test results have helped to identify and treat lesions and diseases,” Kovács added. Unilever has created a complex and wide reaching health program that focuses on prevention and personal evo− lution: participants (a healthy 70% of the workforce) receive a personalized devel− opment plan on diet, mental health and physical activity. “Focusing primar− ily on prevention, we organize appropri− ate screenings based on the risk factors for the health and age of employees, as well as training to fulfill the real needs of them,” says Beáta Vince, head of com− munications at Unilever. “As we focus pri− marily on prevention, and inspections and screenings are carried out in−house as far as possible, our lifestyle program is cost effective,” she adds. MANDATORY SCREENINGS Last month, the state secretary of health care announced there would be manda− tory health screenings. According to the amendment, a general physical examina− tion – blood pressure, weight, etc. – would be taken place yearly, while more complex tests would have to be carried out every five years. “We still don’t know if examination results carried out in private medical cen− ters will be accepted or not. If yes, demand could be raised and the market can clean up a bit. We’d like to see that,” Kiss says.
READY, STEADY, OLD! A n ever-growing life expectancy would seem to offer a silver lining for most of us. The dark side? Longevity is riddled with myriads of diseases, the result of environmental pollution and unhealthy lifestyle. The question is looming: how can any government and health system contend with the masses of future patients? The problem is universally pressing the world over, whatever the GDP. “Why live for a 100 years, you may ask,” says Dr. Mónika Solymos, cardiologist at Dr. Rose Private Hospital. “Old age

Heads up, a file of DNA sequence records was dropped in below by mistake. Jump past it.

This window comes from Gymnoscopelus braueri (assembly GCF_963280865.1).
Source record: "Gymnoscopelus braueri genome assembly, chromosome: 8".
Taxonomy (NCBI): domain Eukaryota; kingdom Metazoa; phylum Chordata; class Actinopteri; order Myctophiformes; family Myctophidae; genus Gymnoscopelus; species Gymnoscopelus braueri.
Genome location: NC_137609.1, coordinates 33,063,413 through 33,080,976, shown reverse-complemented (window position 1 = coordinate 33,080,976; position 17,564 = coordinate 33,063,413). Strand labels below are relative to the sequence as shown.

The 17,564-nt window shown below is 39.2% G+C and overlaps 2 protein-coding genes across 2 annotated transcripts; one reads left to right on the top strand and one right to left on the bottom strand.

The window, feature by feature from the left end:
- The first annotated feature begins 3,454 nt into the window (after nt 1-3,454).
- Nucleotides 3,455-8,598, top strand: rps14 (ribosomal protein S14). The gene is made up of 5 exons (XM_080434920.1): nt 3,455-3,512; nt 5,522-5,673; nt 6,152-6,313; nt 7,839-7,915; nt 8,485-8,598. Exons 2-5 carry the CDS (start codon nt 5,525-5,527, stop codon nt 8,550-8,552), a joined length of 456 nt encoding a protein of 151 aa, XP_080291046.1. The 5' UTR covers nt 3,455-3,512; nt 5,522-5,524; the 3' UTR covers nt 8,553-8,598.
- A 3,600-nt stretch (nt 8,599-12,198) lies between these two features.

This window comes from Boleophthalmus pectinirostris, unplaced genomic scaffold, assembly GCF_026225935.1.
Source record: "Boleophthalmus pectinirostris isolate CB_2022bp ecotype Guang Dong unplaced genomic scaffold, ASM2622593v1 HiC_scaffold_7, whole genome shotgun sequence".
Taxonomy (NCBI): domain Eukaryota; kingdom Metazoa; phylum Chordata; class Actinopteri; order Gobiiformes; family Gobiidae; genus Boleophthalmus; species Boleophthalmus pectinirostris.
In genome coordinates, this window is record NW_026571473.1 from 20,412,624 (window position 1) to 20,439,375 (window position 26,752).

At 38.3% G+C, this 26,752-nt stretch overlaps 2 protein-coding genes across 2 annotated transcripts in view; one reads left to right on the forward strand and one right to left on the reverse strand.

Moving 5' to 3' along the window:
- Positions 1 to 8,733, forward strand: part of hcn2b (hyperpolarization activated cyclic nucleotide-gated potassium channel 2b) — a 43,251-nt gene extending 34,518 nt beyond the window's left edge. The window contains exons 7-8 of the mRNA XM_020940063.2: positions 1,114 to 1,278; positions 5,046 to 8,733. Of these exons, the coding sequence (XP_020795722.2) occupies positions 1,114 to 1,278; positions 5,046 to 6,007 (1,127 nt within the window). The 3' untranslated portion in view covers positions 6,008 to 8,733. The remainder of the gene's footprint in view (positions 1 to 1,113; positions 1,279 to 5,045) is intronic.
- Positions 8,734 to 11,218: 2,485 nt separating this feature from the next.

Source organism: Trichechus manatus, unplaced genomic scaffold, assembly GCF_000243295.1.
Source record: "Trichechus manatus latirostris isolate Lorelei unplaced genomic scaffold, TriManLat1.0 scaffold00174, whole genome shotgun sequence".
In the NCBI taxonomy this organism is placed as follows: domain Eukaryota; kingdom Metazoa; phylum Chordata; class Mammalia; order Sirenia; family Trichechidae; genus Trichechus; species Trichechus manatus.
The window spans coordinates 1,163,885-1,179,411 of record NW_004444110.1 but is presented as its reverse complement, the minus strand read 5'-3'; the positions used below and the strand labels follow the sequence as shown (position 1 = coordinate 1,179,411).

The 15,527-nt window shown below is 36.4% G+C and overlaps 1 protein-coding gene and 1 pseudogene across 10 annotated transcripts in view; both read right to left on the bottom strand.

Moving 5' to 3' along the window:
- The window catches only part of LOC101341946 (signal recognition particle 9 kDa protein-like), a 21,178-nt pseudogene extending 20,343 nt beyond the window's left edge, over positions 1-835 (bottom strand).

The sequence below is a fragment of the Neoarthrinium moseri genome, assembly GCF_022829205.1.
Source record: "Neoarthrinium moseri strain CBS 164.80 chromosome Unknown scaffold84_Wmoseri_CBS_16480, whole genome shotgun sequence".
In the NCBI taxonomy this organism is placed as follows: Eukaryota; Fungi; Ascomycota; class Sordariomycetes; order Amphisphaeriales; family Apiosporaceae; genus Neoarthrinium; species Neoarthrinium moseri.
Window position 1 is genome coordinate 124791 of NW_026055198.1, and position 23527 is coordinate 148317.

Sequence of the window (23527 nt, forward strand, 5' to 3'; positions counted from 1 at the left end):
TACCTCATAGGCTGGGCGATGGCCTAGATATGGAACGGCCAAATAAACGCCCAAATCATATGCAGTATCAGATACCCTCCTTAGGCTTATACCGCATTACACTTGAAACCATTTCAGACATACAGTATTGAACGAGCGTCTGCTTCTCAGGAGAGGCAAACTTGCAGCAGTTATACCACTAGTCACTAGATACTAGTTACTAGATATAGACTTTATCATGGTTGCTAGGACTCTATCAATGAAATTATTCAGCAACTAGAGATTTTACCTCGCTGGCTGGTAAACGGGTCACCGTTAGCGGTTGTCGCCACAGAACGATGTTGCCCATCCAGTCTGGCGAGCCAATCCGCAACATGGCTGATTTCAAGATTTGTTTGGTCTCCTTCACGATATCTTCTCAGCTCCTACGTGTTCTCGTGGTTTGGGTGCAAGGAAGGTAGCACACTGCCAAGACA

GOOD TO KNOW One out of 600 people are likely to live to 100 years, and one out of seven million live to be 110. Since British scientists discovered and mapped the sequence of longevity genes in 2010, we have been able to tell with more precision than ever who is privileged to live a Methuselah lifespan. The same research, on the other hand, revealed that people destined for long life are genetically just as prone to cardiovascular disease, diabetes or Alzheimer, but the genes responsible for longevity suppress the genes predisposing for illness. Having said that, even the lucky genes are losing a game against the bad habits of smoking, alcohol abuse, sedentary lifestyle and unhealthy diet.
is most often associated with crippling health conditions, painful diseases and gradually dwindling life comfort. As if the last decade of your life was really about death and dying. Far from it.”
A point in case is the leading cause of death in our day and age: cardiovascular diseases, heading the black statistics with a commanding 54%. Health conscious lifestyle alone could turn the tide dramatically in favor of life.
“Rapid change for the better is what we really need,” says Dr. Solymos, “because statistics are alarming: we are but a single generation away from a serious crisis that caring for the masses of inactive old people would impose on humanity. That’s the social aspect. On a personal level, how long someone lives is actually secondary to how actively one can enjoy those years. Health and vitality rules over longevity.”